Headline news that UK supermarkets are rationing sales of fresh produce after bad weather hit supplies from southern Europe, highlights the critical role of applied horticulture research focused on improving home-grown production, according to Professor Mario Caccamo, the newly appointed MD of Kent-based NIAB EMR.
“As the UK prepares for a future outside the EU Single Market, these short-term concerns over availability provide a timely reminder that the UK is only 50 per cent self-sufficient in fresh produce,” he said.
“There is a major opportunity for UK growers to increase market share through import substitution, and there has never been a greater need for innovative, industry-facing R&D in the horticulture sector to drive improved yields, quality, seasonality and production efficiency.”
Professor Caccamo added that while UK investment in applied horticultural research had been neglected for decades, with the loss of many research facilities in the sector, there were now encouraging signs that its strategic economic importance was increasingly recognised.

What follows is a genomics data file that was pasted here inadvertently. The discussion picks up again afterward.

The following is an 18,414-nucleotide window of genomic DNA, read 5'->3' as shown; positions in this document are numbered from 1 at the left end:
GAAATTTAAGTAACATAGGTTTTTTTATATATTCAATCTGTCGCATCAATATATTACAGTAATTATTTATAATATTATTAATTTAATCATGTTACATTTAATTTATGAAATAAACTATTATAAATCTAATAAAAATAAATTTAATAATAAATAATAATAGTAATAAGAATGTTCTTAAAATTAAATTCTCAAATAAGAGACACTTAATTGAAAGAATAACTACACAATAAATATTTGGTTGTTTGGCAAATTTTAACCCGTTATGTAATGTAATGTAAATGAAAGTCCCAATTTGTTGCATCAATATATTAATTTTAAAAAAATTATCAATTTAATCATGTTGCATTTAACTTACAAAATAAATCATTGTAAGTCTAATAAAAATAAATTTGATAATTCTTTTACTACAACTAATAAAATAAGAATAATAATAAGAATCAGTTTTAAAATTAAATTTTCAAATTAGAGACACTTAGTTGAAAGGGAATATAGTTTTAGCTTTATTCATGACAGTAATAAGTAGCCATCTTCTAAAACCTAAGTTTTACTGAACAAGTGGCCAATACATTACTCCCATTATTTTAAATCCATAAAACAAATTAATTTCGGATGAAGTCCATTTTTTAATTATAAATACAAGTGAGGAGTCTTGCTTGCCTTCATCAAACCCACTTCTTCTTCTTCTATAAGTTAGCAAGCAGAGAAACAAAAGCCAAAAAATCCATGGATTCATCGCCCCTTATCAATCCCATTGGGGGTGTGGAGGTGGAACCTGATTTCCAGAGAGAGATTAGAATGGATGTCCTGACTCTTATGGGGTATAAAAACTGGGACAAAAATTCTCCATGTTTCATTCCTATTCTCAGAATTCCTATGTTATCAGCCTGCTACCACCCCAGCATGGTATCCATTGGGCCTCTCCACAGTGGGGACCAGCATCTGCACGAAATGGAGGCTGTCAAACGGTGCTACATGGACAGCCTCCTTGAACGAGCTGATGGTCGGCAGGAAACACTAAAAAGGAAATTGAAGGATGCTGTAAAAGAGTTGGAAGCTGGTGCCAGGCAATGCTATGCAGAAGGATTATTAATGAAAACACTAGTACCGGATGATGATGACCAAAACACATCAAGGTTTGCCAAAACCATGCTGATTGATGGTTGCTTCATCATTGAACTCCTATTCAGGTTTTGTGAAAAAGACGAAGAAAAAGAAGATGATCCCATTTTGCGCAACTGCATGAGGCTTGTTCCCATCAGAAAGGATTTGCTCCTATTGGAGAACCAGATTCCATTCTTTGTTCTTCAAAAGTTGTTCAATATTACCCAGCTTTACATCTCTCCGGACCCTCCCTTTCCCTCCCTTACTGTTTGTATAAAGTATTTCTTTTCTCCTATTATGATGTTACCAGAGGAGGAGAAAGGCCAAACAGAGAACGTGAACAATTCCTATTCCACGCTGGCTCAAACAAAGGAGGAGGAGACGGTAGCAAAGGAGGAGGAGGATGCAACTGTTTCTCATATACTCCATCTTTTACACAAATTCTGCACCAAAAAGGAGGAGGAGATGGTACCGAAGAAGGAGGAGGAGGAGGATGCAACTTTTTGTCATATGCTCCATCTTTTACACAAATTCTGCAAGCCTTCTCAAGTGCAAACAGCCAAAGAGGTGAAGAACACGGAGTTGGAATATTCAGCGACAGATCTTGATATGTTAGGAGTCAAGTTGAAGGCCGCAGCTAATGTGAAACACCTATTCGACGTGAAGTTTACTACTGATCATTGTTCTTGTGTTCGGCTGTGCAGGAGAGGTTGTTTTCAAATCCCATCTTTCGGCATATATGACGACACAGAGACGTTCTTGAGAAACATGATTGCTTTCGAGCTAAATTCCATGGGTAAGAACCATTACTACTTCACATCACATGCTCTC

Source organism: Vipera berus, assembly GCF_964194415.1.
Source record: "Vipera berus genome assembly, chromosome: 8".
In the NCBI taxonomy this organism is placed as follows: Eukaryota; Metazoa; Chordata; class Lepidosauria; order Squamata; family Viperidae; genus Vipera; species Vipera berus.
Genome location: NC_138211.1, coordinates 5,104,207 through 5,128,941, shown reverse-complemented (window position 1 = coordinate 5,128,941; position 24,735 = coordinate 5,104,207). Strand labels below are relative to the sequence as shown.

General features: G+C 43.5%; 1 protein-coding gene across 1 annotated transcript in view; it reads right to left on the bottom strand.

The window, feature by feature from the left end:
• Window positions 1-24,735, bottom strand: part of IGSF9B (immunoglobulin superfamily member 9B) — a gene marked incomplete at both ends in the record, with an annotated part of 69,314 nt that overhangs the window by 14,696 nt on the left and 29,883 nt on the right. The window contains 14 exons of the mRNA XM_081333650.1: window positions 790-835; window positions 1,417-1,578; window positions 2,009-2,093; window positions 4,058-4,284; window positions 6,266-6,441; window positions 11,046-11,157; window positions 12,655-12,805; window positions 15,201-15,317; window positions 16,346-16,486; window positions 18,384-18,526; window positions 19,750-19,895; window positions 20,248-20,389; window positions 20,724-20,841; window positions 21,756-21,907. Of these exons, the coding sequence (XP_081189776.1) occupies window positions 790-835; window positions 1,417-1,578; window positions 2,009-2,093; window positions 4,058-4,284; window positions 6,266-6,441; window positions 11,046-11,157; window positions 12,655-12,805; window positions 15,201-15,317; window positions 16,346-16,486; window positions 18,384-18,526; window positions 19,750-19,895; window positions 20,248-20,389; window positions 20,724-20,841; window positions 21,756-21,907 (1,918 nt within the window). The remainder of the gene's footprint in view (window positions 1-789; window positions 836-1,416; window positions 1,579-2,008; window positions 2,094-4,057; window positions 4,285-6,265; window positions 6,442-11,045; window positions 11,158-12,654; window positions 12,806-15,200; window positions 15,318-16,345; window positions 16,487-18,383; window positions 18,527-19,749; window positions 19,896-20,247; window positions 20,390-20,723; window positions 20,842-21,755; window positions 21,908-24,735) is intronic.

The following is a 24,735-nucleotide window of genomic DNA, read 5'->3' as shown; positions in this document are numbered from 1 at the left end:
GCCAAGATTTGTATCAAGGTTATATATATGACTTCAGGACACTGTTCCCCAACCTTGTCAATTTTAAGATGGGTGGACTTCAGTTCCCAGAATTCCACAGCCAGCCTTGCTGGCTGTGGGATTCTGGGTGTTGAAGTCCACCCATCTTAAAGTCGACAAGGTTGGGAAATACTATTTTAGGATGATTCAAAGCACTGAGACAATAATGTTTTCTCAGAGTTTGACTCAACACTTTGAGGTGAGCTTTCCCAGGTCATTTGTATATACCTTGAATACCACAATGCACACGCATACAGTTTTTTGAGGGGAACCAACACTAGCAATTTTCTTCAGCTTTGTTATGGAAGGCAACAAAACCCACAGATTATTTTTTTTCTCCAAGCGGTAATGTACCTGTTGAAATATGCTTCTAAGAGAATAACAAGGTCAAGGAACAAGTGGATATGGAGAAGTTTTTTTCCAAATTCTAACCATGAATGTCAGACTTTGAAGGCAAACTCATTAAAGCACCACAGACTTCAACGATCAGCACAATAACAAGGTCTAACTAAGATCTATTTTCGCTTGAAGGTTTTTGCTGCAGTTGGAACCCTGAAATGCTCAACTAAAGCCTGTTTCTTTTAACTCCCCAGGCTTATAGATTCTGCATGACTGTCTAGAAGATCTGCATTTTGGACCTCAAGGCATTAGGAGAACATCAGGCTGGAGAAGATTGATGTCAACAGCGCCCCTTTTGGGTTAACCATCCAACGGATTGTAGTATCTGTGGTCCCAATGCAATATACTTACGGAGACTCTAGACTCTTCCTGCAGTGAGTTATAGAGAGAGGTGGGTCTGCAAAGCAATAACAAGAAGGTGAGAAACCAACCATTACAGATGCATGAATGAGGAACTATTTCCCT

“Through the Agri-Tech Strategy and other policy initiatives, the UK Government has signalled its ambition for the UK to be a world leader in agri-food R&D.
“At the same time, a rapidly advancing knowledge-base in plant genetics, agronomy, precision engineering and data science is opening up exciting new opportunities for innovation.
“As part of the UK’s fastest growing crop science organisation, a newly revitalised NIAB EMR is uniquely placed to harness these opportunities and provide the research solutions to support a progressive, resilient and internationally competitive UK fresh produce sector,” said Professor Caccamo.
East Malling Research was acquired by NIAB in February 2016. Professor Caccamo, who leads NIAB’s expanding bioinformatics and agri-data activities, takes over as managing director from current MD David Neill in April 2017.